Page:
In the Ryazan region (where United Russia got less than 40 percent of the votes in the December Duma elections) the nominee from the liberal party Yabloko, Roman Sivtsev, could not get enough signatures for a place on the ballot because the acting governor, Oleg Kovalev, had signed up well over a thousand legislators, many more than were needed, and legislators can only support one candidate. In another case, a promising, seemingly independent candidate, Oleg Morozov, managed to get on the ballot in Ryazan, but was apparently pressured by Moscow into dropping out of the race. This leaves only one real challenger to Kovalev, sixty-five-year-old Communist Vladimir Fedotkin.
The only real possibility for a gubernatorial upset is in Bryansk, where last Friday a court banned the governor, Nikolai Denin, a member of United Russia, from the ballot because of falsified signatures. Denin has appealed the decision to the Russian Supreme Court, however, and could well see a ruling in his favor. In any case, the Kremlin replaced numerous governors by appointment before June 1, when the new election law went into force; these appointees will not face elections until their terms expire in four to five years.
The legislative races offer a slightly different picture. Although United Russia candidates (or spoilers running either as independents or for unviable parties) predominate, challengers to the Kremlin have emerged on ballots. In Saratov, where forty-five seats are being contested for the regional Duma, Vladimir Ryzhkov, a democratic oppositionist and a leader of the RPR-Parnas Party, is running, along with prominent businessman Arkady Evstaf’ev, from the same party. (Ryzhkov is campaigning simultaneously for a seat on the municipal legislature in the city of Barnaul, in southwestern Siberia.) RPR-Parnas, which is led by Ryzhkov, along with outspoken Putin critics Boris Nemtsov, Mikhail Kasyanov, and Vladimir Milov, managed to get officially registered as a party only this past summer. The upcoming elections will be its first test at the ballot box.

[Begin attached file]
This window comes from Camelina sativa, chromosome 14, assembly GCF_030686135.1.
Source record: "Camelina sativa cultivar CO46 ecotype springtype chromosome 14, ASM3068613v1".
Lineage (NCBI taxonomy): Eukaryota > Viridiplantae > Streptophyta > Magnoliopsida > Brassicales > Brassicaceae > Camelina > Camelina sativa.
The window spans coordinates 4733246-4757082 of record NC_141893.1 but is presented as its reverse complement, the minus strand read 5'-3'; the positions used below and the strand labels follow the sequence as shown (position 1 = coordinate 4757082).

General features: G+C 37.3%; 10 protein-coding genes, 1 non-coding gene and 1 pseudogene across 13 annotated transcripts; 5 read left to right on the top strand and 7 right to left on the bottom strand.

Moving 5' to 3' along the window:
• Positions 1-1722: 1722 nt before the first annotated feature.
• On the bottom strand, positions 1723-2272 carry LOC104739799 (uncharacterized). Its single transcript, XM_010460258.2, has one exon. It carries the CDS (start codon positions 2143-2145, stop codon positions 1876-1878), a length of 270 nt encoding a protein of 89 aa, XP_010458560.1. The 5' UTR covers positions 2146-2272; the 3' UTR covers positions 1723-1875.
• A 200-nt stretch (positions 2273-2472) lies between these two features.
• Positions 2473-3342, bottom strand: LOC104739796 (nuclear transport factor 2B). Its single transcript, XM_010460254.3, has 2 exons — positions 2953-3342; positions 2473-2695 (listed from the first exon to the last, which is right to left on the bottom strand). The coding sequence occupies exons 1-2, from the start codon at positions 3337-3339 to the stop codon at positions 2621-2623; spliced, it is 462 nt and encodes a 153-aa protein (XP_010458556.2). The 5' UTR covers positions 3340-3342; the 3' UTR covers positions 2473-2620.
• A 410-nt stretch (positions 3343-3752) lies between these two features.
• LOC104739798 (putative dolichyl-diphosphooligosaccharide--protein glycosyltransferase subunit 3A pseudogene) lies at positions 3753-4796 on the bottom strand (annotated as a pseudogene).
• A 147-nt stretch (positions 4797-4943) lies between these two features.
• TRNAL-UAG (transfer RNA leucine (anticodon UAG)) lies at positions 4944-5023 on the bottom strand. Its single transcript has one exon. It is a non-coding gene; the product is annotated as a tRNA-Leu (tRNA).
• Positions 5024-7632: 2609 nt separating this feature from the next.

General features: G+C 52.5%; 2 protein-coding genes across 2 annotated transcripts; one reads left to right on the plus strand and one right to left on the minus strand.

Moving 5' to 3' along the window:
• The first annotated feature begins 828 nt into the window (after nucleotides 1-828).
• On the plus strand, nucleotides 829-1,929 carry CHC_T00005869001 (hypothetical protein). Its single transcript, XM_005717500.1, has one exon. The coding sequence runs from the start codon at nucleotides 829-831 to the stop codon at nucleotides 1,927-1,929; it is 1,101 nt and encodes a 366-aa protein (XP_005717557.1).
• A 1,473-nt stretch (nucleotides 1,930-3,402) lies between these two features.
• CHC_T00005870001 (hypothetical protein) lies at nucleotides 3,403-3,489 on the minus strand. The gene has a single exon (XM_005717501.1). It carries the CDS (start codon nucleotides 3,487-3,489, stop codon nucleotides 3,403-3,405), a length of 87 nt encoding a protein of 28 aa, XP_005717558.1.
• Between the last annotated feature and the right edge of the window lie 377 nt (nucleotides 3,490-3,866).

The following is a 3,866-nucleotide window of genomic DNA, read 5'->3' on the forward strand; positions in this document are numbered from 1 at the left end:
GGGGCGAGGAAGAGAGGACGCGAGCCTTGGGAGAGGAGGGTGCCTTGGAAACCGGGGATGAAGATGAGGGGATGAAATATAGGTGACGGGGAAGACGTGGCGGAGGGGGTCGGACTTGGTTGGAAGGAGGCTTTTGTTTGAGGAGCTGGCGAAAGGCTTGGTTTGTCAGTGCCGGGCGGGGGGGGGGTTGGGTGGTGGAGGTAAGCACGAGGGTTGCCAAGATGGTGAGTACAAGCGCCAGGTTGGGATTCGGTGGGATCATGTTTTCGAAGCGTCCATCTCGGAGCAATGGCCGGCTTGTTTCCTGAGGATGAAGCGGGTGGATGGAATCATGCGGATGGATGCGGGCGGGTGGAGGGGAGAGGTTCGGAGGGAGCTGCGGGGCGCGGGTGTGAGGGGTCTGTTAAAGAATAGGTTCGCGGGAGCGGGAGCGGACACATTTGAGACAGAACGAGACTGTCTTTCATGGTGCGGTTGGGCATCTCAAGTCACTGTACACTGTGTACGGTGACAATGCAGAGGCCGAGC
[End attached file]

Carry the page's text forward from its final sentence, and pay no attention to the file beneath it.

There is also a greater likelihood of upsets for the Kremlin in mayoral races. In March and April of this year, several oppositionists gained surprise victories against pro-Moscow candidates for mayor. Among them was Yevgeniy Urlashov, who trounced the incumbent mayor of the city of Iaroslavl by getting 70 percent of the vote.
In Khimki, meanwhile, the outcome seems to be in doubt. Although voters in general sympathize with the initiative to save Khimki Forest, Evgeniya Chirikova’s support has been diluted by a significant number of “spoiler” candidates, including Oleg Mitvol, of the so-called Green Alliance Party. A poll conducted by Ekho Moskvy Radio in early September found that Chirikova was favored by 32 percent of voters, with only 14 percent supporting Shakhov. But a more recent poll by the respected Levada Center showed Shakhov with 44 percent of the vote and Chirikova in third place with only 11 percent (after Mitvol with 12 percent). Clearly, Shakhov’s incumbency and his ability to use all the state’s resources, particularly the media, to promote his candidacy have paid off. But as one Chirikova campaigner pointed out: “Many voters make their decisions in the last week, or even at the polling places.”